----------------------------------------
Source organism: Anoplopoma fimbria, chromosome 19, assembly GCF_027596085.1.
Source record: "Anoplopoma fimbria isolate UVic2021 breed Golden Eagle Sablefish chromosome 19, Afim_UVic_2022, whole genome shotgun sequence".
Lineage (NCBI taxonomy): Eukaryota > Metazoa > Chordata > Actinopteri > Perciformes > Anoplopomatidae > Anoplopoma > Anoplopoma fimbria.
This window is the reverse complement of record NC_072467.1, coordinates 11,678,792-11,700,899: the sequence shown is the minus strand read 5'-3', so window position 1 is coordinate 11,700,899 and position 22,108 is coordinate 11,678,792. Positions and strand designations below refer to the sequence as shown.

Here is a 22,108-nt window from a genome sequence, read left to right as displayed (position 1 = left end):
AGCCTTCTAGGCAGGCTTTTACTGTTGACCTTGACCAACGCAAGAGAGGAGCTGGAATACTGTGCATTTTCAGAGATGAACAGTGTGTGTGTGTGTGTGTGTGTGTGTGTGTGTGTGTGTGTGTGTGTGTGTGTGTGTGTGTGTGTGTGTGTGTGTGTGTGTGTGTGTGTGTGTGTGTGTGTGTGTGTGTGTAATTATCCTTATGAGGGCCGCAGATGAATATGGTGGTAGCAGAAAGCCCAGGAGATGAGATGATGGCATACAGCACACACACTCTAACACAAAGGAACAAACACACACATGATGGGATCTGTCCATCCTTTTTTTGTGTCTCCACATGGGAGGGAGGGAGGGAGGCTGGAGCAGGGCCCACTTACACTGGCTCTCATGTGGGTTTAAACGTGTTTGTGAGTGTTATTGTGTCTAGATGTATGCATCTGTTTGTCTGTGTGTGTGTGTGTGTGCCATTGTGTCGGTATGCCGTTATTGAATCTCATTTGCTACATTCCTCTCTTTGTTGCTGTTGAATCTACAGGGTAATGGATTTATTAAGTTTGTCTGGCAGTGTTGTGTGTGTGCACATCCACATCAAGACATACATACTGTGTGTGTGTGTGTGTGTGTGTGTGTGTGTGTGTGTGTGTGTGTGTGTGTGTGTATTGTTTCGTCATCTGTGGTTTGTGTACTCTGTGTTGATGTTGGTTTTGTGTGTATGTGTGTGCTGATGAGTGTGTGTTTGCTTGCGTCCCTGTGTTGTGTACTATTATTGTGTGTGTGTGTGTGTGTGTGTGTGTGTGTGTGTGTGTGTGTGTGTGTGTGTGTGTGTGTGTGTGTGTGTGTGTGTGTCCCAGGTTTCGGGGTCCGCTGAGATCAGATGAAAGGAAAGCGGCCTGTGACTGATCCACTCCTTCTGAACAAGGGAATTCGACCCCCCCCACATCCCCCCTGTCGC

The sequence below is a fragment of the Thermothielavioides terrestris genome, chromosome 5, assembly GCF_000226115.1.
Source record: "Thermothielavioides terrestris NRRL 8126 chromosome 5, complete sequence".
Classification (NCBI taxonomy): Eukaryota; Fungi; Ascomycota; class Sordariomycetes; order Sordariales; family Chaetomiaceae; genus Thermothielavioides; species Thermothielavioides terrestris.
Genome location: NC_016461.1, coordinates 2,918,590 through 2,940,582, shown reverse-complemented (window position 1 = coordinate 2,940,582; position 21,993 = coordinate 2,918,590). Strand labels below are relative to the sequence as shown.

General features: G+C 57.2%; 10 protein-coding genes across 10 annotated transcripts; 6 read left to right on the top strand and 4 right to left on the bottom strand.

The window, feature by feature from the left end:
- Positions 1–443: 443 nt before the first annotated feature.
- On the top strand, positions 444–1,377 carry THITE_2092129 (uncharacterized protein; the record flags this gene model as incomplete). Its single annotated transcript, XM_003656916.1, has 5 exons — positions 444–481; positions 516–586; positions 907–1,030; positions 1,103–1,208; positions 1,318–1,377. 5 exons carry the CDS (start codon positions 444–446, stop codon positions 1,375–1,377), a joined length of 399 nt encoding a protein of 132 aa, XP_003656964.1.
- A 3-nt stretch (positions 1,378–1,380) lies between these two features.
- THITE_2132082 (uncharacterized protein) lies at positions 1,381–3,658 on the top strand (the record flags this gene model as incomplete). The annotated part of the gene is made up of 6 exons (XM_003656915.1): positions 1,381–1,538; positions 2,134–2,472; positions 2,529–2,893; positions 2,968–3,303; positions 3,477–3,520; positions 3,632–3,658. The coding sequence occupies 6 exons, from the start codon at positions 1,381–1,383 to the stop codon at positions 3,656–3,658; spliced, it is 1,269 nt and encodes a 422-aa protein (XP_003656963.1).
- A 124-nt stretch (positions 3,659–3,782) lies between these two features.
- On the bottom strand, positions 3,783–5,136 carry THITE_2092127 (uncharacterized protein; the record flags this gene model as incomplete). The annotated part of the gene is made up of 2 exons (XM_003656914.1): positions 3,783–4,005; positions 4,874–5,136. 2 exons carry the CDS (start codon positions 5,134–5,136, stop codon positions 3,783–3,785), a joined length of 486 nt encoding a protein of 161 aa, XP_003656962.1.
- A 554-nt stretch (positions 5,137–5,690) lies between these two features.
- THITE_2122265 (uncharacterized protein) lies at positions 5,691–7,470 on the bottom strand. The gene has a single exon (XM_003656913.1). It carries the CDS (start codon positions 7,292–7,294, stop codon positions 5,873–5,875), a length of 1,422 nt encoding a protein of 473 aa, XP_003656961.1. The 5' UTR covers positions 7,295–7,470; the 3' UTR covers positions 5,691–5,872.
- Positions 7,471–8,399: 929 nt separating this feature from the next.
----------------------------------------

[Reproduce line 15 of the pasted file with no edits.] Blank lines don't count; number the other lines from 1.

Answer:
- A 3-nt stretch (positions 1,378–1,380) lies between these two features.